The telecom landscape could look very different today if European regulators hadn't stepped in to block MCI WorldCom's plans to acquire Sprint Corp (NYSE: S).

In 1999, MCI outbid BellSouth with a $129 billion deal to join the two firms and create an international telecom superpower. However, the European Commission stepped in saying that the new entity would stifle competition, leaving the deal dead in the water.

Things only went downhill for WorldCom after that; the firm eventually went bankrupt due to accounting fraud and was eventually snapped up by Verizon Communications Inc. (NYSE: VZ).

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8. Microsoft Deterred From Intuit Purchase

Back in 1994, Microsoft Corporation (NASDAQ: MSFT) was planning to execute the software industry's largest ever acquisition with a $1.5 billion deal to buy Intuit Inc. (NASDAQ: INTU).

The deal would have seen Microsoft take ownership of Intuit's wildly popular Quicken financial software, which boasted around six million users. However, as Microsoft owned the Money, the only rival product to Quicken at the time, the U.S. Justice Department sued to block the deal.

Bill Gates, Microsoft's then CEO, decided to abandon the acquisition rather than fight the case, saying that a drawn-out court case would be detrimental to the firm's progress in the financial software market at a time when demand for such products was on the rise.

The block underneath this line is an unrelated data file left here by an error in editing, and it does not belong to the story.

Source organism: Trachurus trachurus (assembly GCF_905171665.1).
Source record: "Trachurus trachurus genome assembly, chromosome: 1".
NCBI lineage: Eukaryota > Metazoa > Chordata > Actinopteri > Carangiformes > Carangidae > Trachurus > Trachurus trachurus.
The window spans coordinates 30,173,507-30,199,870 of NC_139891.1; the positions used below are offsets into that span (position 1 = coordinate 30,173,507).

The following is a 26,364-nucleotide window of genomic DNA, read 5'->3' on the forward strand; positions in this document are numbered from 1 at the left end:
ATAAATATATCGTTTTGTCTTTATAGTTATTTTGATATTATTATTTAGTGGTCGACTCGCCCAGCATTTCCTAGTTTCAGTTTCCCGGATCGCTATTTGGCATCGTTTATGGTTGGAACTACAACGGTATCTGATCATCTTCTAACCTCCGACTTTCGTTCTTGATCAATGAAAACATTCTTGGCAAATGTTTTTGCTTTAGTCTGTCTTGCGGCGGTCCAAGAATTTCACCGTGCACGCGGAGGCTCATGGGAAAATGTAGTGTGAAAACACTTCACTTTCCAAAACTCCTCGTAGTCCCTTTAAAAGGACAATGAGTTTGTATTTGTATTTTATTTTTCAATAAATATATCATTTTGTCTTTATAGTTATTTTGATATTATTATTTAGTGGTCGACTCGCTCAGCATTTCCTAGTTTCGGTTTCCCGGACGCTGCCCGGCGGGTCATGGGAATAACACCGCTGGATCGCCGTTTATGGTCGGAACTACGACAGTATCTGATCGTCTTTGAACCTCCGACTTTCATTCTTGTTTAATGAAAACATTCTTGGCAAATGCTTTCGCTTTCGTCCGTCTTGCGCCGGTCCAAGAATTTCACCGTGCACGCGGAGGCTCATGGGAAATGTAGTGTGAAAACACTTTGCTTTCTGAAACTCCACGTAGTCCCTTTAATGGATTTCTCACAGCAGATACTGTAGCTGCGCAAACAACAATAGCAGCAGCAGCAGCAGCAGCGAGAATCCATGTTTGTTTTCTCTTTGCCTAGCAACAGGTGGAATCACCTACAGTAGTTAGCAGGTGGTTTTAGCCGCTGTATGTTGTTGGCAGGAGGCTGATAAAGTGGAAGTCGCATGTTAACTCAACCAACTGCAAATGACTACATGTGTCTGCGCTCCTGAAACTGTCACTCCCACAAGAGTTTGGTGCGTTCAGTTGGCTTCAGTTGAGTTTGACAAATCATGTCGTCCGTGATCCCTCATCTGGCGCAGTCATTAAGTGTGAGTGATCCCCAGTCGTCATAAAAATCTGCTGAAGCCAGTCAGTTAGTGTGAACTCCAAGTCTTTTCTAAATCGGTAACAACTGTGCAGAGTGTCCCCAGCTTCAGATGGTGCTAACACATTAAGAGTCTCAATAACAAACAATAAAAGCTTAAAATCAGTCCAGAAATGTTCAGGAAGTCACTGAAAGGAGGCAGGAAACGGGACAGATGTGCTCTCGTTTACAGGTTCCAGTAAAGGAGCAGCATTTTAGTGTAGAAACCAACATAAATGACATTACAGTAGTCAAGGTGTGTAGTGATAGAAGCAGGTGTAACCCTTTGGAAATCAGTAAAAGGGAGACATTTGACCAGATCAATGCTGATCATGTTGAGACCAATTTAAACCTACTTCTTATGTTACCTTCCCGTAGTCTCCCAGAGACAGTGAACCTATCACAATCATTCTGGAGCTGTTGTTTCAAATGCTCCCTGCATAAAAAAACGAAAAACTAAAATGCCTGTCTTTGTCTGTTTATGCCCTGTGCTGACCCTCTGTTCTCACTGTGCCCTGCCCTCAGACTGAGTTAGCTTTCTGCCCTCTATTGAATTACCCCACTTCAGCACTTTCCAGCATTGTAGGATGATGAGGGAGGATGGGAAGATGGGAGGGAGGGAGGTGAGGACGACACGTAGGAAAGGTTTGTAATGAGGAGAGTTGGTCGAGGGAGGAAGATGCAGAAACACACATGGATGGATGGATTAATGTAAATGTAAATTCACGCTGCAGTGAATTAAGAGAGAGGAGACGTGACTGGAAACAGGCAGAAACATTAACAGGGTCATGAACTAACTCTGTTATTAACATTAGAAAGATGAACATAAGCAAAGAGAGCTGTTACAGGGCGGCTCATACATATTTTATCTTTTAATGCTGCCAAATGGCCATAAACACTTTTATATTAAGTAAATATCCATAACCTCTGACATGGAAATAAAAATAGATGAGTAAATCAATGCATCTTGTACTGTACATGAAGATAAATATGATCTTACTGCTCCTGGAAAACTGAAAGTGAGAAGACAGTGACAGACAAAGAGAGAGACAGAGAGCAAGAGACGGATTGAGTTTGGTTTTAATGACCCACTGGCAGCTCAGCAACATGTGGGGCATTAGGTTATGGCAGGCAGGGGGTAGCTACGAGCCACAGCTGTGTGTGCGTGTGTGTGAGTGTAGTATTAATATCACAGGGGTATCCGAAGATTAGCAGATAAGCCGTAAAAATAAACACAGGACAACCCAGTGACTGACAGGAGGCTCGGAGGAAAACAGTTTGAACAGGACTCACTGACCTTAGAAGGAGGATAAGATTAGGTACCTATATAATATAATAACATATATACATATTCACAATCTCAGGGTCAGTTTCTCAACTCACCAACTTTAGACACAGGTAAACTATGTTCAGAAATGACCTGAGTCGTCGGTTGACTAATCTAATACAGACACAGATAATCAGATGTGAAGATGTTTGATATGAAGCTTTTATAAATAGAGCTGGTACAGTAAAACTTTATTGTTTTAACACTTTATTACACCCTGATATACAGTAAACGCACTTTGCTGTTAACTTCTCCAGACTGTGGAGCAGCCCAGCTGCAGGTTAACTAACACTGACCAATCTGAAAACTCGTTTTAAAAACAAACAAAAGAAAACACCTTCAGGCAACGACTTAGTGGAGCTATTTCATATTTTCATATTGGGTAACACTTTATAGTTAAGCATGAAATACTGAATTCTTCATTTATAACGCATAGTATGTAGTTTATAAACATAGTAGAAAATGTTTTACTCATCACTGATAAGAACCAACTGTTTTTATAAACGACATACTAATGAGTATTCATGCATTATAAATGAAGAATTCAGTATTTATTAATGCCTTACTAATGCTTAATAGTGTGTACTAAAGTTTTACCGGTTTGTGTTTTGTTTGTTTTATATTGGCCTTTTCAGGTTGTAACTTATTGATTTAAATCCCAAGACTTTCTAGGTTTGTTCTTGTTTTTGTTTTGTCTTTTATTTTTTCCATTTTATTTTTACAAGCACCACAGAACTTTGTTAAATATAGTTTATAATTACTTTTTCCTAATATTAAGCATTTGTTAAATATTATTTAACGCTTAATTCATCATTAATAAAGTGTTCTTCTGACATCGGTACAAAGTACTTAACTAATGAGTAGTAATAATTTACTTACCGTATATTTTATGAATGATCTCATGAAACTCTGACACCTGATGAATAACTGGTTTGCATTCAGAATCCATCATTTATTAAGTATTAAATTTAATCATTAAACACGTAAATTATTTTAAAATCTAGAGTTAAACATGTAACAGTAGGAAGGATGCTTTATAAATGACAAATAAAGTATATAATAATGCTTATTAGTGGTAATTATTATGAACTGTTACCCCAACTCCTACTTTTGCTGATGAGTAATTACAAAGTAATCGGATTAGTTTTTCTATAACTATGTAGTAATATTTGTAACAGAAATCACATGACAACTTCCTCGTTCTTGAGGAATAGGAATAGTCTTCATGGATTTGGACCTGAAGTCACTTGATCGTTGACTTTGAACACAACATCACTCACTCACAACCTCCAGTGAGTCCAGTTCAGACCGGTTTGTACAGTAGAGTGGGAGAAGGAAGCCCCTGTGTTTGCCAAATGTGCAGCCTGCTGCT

Related Link: Is Good Technology Acquisition Good For Blackberry?

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9. Dynegy Dodges Enron Bullet

In 2001, Dynegy Inc was set to carry out a $9 billion merger with Enron Corp. However, the firm pulled out at the last minute when Standard & Poor's cut Enron's debt to "junk bond" status and worries that the firm was teetering on the edge of bankruptcy began to emerge.

Following the failed merger, Enron filed for bankruptcy and sued Dynegy for what it said were disingenuous negotiations. In the end, Enron unraveled in the public eye and Dynegy later acquired one of Enron's pipelines.

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10. Dollar General Loses The Battle Of The Dollar Stores

At the beginning of 2015, discount chain Family Dollar Stores, Inc. (NYSE: FDO) found itself bogged down in a bidding war between Dollar General Corp. (NYSE: DG) and Dollar Tree, Inc. (NASDAQ: DLTR).

Dollar General, the leader in the dollar store space, had been working for years to acquire rival Family Dollar without success. However, when activist investor Carl Icahn bought purchased a near 10 percent stake in Family Dollar and began pushing for a merge with Dollar General, the tables began to turn. Dollar General's takeover efforts were complicated by a surprise bid from Dollar Tree, presenting Family Dollar shareholders with a choice – take an $8.7 billion bid from Dollar Tree to bring together the second and third largest dollar store retailers, or accept a higher $9.1 billion offer from industry leader Dollar General.

Shareholders overwhelmingly supported Dollar Tree's bid, leaving Dollar General to compete with a new market superpower. The very public dollar store spat also raised questions about the involvement of activist investors in M&A deals and led some firms to call for new rules limiting activist investors' power.

Image Credit: Public Domain